Less Reactive, More Proactive


Courtesy of Pure Technologies - a Xylem brand


Historically, it has proven difficult to assess the condition of pressurized mains that carry sewage, especially those made with ferrous material. Metallic force mains have special operational challenges that don't apply to gravity sewer systems, and due to the presence of solids in the flow, force mains represent a far more abrasive environment than potable water systems.

According to the EPA, approximately 63 percent of material used in large diameter force mains is ductile iron, followed by cast iron and steel, and to a lesser degree, concrete pressure pipe. These materials are susceptible to internal corrosion from the sewage flow and from external forces in which the pipe is buried.

In a 2009 report published by to the Water Environment Research Foundation (WERF), internal corrosion is rated as the major cause of failure in metallic force mains 26 percent of the time, ahead of all other causes. External corrosion (19.2 percent) and third-party damage (19.4 percent) round out the next most common sources of failures in metallic force mains.

Force mains tend to operate with limited redundancy

Redundancy is not common in force mains, as most run constantly and cannot be taken out of service except for brief periods.

With redundancy limited, utilities have been challenged to deploy in-depth inspections. It has been more common to react to a failure rather than proactively assess the force main while in operation.

That reactive mindset is changing, especially with improvements in condition assessment practices and technologies. As well, many utilities have begun programs for inspecting their force mains as part of their overall assessment strategy, often as a result of consent decrees. The change is playing a role in asset management decisions, and the data is helping utilities make defensible decisions as when to repair, rehabilitate or replace their assets.

Pairing new detection technologies for condition assessment

Defects and deterioration of force mains can be wide ranging and vary from one pipe material to another. Pure Technologies (Pure) has found it prudent to use multiple techniques and technologies to address different operational challenges encountered on pressurized sewer mains. This can involve using inline leak and gas pocket detection tools paired with pipe wall assessment (PWA) technology to indicate locations where the pipe wall is under stress. The presence of stress can represent wall loss or damage, and is often a precursor to failure.

In the case of metallic force mains, gas pockets are of particular concern as hydrogen sulphide gas within the wastewater may be converted into sulphuric acid by bacteria on the pipe wall, which may cause corrosion and eventual breakdown of the pipe's exposed surface.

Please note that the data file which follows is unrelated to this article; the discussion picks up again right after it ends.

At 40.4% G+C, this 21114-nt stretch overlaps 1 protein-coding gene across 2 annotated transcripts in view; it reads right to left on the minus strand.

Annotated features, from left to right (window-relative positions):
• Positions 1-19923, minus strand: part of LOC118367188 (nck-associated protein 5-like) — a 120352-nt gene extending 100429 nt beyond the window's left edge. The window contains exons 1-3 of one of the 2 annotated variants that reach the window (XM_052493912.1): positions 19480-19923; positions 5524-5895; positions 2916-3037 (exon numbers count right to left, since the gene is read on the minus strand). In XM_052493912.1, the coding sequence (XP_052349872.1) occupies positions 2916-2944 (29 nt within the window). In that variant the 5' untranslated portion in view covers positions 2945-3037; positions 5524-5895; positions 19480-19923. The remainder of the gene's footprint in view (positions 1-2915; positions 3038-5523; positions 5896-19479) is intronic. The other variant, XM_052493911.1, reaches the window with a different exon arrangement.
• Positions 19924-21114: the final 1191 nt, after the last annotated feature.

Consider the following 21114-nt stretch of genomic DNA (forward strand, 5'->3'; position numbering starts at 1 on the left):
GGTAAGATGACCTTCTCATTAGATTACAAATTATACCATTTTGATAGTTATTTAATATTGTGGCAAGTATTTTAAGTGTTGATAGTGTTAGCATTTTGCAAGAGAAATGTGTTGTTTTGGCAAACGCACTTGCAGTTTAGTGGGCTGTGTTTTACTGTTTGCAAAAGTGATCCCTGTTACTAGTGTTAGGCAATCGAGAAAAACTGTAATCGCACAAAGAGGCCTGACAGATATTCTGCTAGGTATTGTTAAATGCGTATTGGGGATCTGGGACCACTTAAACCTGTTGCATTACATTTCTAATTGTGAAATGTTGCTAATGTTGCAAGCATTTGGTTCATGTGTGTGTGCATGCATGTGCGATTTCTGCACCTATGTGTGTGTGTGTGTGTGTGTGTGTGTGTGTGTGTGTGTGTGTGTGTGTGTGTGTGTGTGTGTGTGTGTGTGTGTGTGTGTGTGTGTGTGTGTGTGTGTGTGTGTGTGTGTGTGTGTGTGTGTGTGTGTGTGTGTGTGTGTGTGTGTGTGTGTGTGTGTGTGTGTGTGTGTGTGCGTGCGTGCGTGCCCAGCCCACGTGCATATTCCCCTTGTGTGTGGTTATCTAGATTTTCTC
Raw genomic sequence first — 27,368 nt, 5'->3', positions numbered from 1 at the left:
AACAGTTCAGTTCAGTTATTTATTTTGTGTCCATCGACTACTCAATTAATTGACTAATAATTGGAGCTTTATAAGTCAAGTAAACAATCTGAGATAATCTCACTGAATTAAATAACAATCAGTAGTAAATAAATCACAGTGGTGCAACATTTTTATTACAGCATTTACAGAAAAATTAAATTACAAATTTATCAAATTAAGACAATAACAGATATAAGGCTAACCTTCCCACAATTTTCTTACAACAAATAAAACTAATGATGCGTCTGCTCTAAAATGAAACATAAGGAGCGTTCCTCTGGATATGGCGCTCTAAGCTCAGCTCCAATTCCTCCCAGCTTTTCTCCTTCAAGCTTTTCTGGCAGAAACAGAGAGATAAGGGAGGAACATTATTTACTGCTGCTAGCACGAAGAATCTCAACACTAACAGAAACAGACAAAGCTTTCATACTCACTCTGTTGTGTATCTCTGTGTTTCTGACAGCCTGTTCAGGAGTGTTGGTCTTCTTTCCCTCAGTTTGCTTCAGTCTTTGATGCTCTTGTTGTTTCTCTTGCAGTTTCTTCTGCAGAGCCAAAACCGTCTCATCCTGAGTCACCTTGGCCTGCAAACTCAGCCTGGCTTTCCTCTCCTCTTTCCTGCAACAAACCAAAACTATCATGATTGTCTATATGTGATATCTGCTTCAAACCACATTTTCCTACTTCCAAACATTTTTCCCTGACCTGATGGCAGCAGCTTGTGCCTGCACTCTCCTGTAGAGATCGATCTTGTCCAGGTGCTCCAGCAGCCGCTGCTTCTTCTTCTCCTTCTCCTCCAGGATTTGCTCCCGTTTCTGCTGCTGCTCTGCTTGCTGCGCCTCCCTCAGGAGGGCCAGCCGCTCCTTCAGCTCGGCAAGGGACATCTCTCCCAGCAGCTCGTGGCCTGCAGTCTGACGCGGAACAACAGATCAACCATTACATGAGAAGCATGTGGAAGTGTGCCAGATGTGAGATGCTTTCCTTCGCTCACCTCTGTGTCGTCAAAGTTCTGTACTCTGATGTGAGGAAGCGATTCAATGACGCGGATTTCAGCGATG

Pure's SmartBall® tool can accurately locate leaks and gas pockets in force mains of all materials, and when paired with pipe wall assessment sensors, provide a comprehensive screening solution. The areas where gas pockets overlap with stress anomalies represent the largest areas of concern of force main owners, as it represents a high likelihood of corrosion.

Metropolitan St Louis District inspects its ductile iron force main with success

In 2011, the Metropolitan St Louis District (MSD) responded proactively to a consent decree requiring the implementation of a force main management program that included all 114 miles of their force mains. Partnering with Pure, MSD developed a force main evaluation program to provide a risk-based analysis district's assets, and used PWA technologies and SmartBall leak and gas pocket inspections as a means of screening the force mains to prioritize pipeline repair or replacement.

MSD was an early adopter of SmartBall Pipe Wall Assessment, Pure's screening sensor technology that assesses the condition of metallic pipelines by identifying increased levels of stress. The SmartBall tool was also deployed using its traditional leak and gas pocket detection technology, pinpointing acoustic anomalies that represent a leak or pocket of trapped gas.

Analysis identifies 77 locations of stress and 120 gas pockets

The PWA analysis on 21 miles of high and medium force mains identified 77 locations showing stress anomalies. In addition, 120 gas pockets were discovered on just under 31 miles of force mains.

Proving their status as a proactive utility, St Louis continues to perform PWA assessments on the remaining ferrous force mains in their system to help determine where higher resolution inspections will occur.

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